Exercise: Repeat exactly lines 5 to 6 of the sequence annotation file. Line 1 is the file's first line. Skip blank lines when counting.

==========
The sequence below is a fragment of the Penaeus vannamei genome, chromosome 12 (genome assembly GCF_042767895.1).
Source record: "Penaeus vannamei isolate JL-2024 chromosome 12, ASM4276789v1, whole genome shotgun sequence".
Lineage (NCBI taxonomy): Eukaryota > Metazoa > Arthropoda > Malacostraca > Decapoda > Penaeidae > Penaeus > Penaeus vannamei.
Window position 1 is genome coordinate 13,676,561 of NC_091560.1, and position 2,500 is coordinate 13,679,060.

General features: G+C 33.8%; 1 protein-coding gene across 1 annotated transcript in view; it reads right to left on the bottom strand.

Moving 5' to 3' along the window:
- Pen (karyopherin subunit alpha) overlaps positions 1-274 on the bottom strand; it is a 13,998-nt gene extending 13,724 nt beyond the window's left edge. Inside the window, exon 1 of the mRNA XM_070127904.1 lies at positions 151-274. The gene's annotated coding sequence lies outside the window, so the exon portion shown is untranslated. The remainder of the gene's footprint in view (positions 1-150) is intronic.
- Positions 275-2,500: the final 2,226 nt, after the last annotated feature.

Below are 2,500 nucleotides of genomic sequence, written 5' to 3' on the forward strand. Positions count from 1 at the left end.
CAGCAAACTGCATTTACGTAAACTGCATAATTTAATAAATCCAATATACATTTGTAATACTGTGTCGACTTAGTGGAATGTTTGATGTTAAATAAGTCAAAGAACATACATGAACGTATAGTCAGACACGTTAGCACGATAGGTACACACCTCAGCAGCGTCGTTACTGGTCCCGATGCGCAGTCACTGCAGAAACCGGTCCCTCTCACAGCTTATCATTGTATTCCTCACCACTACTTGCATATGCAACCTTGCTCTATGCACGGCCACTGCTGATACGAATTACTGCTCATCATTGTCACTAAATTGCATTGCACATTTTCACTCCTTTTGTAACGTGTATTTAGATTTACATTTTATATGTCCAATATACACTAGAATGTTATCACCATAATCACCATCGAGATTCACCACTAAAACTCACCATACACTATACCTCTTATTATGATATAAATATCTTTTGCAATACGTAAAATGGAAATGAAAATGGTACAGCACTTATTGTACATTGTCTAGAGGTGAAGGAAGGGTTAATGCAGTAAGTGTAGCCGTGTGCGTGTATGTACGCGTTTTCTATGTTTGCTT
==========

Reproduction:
General features: G+C 33.8%; 1 protein-coding gene across 1 annotated transcript in view; it reads right to left on the bottom strand.

Moving 5' to 3' along the window: